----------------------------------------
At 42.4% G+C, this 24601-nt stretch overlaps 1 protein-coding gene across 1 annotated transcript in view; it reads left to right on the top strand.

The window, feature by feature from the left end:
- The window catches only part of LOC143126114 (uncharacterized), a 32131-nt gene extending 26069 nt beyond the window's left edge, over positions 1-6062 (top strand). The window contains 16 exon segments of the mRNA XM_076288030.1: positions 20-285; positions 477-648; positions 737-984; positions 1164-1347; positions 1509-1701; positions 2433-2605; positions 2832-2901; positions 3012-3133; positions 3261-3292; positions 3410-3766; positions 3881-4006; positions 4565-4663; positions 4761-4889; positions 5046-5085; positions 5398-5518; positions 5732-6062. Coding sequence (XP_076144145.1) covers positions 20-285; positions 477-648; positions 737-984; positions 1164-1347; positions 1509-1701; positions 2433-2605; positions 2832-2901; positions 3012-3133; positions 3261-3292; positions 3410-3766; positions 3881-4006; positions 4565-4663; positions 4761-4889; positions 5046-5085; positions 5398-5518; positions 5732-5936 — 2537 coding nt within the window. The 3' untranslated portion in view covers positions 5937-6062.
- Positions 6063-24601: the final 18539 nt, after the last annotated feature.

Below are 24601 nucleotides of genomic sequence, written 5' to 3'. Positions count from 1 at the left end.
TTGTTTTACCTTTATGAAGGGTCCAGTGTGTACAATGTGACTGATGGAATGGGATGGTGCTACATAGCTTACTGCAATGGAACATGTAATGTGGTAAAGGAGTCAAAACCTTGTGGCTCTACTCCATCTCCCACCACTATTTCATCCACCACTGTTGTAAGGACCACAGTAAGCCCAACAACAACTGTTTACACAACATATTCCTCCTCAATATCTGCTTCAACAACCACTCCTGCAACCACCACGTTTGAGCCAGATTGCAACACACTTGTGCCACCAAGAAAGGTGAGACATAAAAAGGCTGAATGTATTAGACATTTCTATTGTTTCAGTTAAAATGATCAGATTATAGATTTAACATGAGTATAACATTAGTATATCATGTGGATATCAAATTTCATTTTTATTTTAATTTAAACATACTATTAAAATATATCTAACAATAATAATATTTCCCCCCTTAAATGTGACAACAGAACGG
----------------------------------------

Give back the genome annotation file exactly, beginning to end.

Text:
At 42.4% G+C, this 24601-nt stretch overlaps 1 protein-coding gene across 1 annotated transcript in view; it reads left to right on the top strand.

The window, feature by feature from the left end:
- The window catches only part of LOC143126114 (uncharacterized), a 32131-nt gene extending 26069 nt beyond the window's left edge, over positions 1-6062 (top strand). The window contains 16 exon segments of the mRNA XM_076288030.1: positions 20-285; positions 477-648; positions 737-984; positions 1164-1347; positions 1509-1701; positions 2433-2605; positions 2832-2901; positions 3012-3133; positions 3261-3292; positions 3410-3766; positions 3881-4006; positions 4565-4663; positions 4761-4889; positions 5046-5085; positions 5398-5518; positions 5732-6062. Coding sequence (XP_076144145.1) covers positions 20-285; positions 477-648; positions 737-984; positions 1164-1347; positions 1509-1701; positions 2433-2605; positions 2832-2901; positions 3012-3133; positions 3261-3292; positions 3410-3766; positions 3881-4006; positions 4565-4663; positions 4761-4889; positions 5046-5085; positions 5398-5518; positions 5732-5936 — 2537 coding nt within the window. The 3' untranslated portion in view covers positions 5937-6062.
- Positions 6063-24601: the final 18539 nt, after the last annotated feature.

Below are 24601 nucleotides of genomic sequence, written 5' to 3'. Positions count from 1 at the left end.
TTGTTTTACCTTTATGAAGGGTCCAGTGTGTACAATGTGACTGATGGAATGGGATGGTGCTACATAGCTTACTGCAATGGAACATGTAATGTGGTAAAGGAGTCAAAACCTTGTGGCTCTACTCCATCTCCCACCACTATTTCATCCACCACTGTTGTAAGGACCACAGTAAGCCCAACAACAACTGTTTACACAACATATTCCTCCTCAATATCTGCTTCAACAACCACTCCTGCAACCACCACGTTTGAGCCAGATTGCAACACACTTGTGCCACCAAGAAAGGTGAGACATAAAAAGGCTGAATGTATTAGACATTTCTATTGTTTCAGTTAAAATGATCAGATTATAGATTTAACATGAGTATAACATTAGTATATCATGTGGATATCAAATTTCATTTTTATTTTAATTTAAACATACTATTAAAATATATCTAACAATAATAATATTTCCCCCCTTAAATGTGACAACAGAACGG